The Coalition Provisional Authority — the transitional power that governed Iraq in the interim after Hussein’s fall — has conducted internal studies of the volume of improvised explosive device attacks, but has not released those studies to the public.
Some weapons date to 1980s
Contributing to the problem is Iraq’s war-torn history. In that country of 26 million people, munitions from conflicts dating back to the early 1980s remain in scattered caches.
“They’ve got weapons systems and no planes to fly them. They have torpedoes and they don’t have submarines. They have all this ordnance and nothing to shoot it with,’’ said Staff Sgt. Jason Perry, a Marine explosive ordnance disposal technician. ‘‘The explosives are already there, and all they need is something to go bang.’’
Perry is among several Marine instructors who brief units on improvised explosive devices before they deploy to Iraq.
Because the majority of explosive traps are hand-made or modified explosive devices, they come in a seemingly infinite number of varieties, military and civilian experts say. Some are modified land mines; others are mortar rounds or artillery pieces rigged to electronic detonators.
Some are radio-controlled, others are hardwired. Some are set to timers and designed to go off at times when convoys are expected to pass. Others are detonated by cell-phone or two-way radio by insurgents watching roads from nearby buildings or garbage dumps.
Much of the ordnance was left over from previous wars and conflicts, according to GlobalSecurity.org, a Virginia-based analysis group. That includes ordnance from the Iran-Iraq war of the 1980s, land mines and warheads from the Gulf War and explosives that have been used throughout Saddam’s reign to control what were semi-autonomous Kurdish communities in the north of the country.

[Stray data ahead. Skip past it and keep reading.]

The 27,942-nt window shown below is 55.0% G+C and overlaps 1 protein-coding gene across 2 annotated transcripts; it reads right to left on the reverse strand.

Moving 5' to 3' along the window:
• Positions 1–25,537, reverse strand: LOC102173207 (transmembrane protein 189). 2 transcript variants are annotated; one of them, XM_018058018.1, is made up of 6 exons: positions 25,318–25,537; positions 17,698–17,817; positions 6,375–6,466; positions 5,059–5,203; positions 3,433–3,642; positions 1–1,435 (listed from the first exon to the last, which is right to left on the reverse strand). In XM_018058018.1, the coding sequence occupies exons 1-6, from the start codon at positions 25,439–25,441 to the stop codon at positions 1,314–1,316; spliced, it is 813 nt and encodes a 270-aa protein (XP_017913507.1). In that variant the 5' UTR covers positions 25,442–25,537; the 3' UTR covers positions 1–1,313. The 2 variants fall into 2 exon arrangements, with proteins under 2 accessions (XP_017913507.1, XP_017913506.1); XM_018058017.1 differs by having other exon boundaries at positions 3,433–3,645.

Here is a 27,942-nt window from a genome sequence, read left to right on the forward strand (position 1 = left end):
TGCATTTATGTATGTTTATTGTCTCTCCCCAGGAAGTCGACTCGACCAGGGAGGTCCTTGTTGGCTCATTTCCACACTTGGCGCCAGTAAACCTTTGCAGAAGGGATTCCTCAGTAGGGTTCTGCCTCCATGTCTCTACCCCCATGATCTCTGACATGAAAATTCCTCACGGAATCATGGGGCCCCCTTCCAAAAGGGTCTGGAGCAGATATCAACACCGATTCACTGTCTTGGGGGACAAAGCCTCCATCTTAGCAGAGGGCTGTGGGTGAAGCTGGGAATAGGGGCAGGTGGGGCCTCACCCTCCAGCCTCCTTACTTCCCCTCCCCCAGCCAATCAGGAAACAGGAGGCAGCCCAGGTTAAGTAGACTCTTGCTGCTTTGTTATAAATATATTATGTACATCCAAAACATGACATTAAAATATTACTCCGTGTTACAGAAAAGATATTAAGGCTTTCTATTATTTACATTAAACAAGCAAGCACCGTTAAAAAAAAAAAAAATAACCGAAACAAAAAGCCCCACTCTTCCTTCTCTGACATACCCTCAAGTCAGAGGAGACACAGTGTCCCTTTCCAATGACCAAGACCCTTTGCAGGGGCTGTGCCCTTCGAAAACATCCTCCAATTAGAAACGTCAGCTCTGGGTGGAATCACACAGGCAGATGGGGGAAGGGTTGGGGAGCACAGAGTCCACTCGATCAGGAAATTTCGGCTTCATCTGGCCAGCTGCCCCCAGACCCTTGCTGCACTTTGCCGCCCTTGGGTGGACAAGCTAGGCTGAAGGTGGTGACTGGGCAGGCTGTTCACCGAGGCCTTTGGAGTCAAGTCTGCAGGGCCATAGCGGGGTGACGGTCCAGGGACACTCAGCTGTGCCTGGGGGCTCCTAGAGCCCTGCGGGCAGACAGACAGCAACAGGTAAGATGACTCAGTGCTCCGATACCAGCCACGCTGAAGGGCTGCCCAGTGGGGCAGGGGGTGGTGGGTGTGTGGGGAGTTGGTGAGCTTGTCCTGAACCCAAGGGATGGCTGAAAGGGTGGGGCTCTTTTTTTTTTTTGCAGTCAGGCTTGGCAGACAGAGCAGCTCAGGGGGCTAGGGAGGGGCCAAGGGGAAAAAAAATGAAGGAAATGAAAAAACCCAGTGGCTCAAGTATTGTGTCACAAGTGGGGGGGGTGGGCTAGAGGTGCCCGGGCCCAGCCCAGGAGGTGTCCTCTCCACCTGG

‘‘Iraq was a big ammo dump before the war,’’ said Francois Boo, a research analyst with GlobalSecurity. ‘‘Getting access to the materials that they would need to create improvised explosive devices is not a problem for the insurgents.’’
Insurgents have access to local black markets, but because of the sheer volume of explosives scattered throughout the country for decades, it’s unlikely they need to tap those markets regularly, Boo said. Rather, he said, most of what insurgents have stockpiled was looted before and after the war, as the U.S. military had yet to secure many ordnance sites.
More than two years after the invasion, ‘‘the U.S. has a good handle on the ammunition side of things,’’ he said. Still, troops often come across smaller stockpiles and have a backlog of explosives to get rid of.
‘‘We’re talking about millions of pounds of explosives that we’re trying to get rid of weekly,’’ Perry said.
Keeping up with the tactics insurgents employ is another job altogether.
For troops on the ground, their biggest defense is awareness — patterns of disturbed dirt on the ground, wires jutting from garbage and packages by the side of the road, and even the reaction of Iraqis who aren’t consciously trying to warn their American occupiers.
Part of the tactic of using the devices is to keep troops guessing. Insurgents may forgo the obvious placement of an improvised explosive devices in an abandoned car to make a patrol or convoy move to the other side of the road, where the real threat lies.
“It’s more nerve-wracking than being shot at, because when you’re getting shot at you know where it’s coming from,’’ Mallardi said.
‘‘The anticipation and worrying about it is actually more stressful than dealing with it,’’ he said. ‘‘Otherwise, it’s simply a game of trying to anticipate every conceivable possibility. That can end up being an obsessive compulsive nightmare.’’
He tried to anticipate the threat. In his civilian life, he is a partner in a design company. Before deploying to Iraq, his partners built him a camera-equipped remote-control robot to perform reconnaissance on suspicious objects. The robot allowed Kuniholm and his Marines to get a close look without putting themselves in danger.
‘‘The irony of it is I lost my arm to an [improvised explosive device], but it wasn’t a situation where we would have used the robot,’’ he said.